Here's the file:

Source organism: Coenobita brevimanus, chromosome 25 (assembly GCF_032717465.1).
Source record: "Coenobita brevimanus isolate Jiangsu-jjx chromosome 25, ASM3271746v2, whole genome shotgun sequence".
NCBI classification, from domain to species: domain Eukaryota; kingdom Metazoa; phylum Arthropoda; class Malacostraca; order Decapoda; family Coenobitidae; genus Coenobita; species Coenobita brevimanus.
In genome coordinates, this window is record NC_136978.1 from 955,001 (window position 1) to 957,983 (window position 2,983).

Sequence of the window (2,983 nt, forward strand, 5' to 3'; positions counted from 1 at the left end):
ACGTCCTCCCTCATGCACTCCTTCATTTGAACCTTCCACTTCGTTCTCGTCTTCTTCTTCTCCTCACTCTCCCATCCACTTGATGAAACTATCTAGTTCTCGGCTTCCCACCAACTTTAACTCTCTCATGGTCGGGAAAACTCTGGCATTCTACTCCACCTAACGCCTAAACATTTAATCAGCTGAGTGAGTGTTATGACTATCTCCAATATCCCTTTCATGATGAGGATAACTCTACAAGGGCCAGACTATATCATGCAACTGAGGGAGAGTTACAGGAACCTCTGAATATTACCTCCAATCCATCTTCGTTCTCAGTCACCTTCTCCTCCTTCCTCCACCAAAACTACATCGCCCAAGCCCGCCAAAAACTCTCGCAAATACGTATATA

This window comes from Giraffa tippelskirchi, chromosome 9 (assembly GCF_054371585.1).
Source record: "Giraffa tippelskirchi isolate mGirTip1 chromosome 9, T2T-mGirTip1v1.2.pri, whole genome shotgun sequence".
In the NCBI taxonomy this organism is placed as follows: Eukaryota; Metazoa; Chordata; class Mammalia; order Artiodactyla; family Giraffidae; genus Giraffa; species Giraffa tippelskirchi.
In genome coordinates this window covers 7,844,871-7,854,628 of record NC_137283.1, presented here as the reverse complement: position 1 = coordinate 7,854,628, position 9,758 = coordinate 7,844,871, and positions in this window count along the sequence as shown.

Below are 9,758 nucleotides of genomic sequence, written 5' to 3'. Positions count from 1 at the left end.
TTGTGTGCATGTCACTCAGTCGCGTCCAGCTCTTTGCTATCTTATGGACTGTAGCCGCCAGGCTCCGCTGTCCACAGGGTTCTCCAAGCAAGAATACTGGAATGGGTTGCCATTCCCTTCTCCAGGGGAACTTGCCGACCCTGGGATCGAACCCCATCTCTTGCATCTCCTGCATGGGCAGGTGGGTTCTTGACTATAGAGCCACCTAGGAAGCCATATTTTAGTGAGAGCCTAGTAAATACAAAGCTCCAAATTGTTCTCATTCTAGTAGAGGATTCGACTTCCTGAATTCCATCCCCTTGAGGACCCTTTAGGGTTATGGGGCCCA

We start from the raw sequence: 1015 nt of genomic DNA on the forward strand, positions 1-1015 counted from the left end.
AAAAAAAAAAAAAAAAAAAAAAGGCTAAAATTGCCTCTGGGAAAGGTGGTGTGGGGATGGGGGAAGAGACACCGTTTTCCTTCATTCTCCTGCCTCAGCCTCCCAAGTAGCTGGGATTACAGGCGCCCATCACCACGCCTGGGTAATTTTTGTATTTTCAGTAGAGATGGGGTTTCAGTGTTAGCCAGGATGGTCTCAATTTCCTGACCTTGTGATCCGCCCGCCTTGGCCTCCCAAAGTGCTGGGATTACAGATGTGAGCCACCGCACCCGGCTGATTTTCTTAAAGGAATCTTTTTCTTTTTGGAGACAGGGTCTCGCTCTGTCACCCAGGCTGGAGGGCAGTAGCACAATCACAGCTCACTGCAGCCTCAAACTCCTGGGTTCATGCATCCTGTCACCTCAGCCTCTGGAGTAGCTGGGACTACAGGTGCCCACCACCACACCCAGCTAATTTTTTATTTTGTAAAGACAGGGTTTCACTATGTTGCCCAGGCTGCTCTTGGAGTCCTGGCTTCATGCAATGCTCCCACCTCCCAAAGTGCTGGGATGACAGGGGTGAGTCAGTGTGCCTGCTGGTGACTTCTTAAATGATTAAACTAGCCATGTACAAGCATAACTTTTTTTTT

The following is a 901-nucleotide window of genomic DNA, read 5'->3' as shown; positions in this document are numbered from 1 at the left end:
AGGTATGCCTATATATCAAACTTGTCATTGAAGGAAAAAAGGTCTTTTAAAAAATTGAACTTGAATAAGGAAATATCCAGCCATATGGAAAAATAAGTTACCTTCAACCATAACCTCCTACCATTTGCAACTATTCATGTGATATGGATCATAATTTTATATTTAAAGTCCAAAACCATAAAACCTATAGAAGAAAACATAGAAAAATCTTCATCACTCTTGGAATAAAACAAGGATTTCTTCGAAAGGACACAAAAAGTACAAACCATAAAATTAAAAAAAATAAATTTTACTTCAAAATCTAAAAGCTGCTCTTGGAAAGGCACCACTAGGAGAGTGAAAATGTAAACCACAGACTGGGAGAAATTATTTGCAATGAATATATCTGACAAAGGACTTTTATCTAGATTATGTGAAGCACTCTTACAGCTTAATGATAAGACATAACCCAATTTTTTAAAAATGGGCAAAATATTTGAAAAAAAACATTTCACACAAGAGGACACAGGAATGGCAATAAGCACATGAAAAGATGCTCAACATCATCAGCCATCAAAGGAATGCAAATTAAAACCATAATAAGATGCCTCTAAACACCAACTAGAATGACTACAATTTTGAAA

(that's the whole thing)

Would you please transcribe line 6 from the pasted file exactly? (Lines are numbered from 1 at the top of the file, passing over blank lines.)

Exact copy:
ACGTCCTCCCTCATGCACTCCTTCATTTGAACCTTCCACTTCGTTCTCGTCTTCTTCTTCTCCTCACTCTCCCATCCACTTGATGAAACTATCTAGTTCTCGGCTTCCCACCAACTTTAACTCTCTCATGGTCGGGAAAACTCTGGCATTCTACTCCACCTAACGCCTAAACATTTAATCAGCTGAGTGAGTGTTATGACTATCTCCAATATCCCTTTCATGATGAGGATAACTCTACAAGGGCCAGACTATATCATGCAACTGAGGGAGAGTTACAGGAACCTCTGAATATTACCTCCAATCCATCTTCGTTCTCAGTCACCTTCTCCTCCTTCCTCCACCAAAACTACATCGCCCAAGCCCGCCAAAAACTCTCGCAAATACGTATATA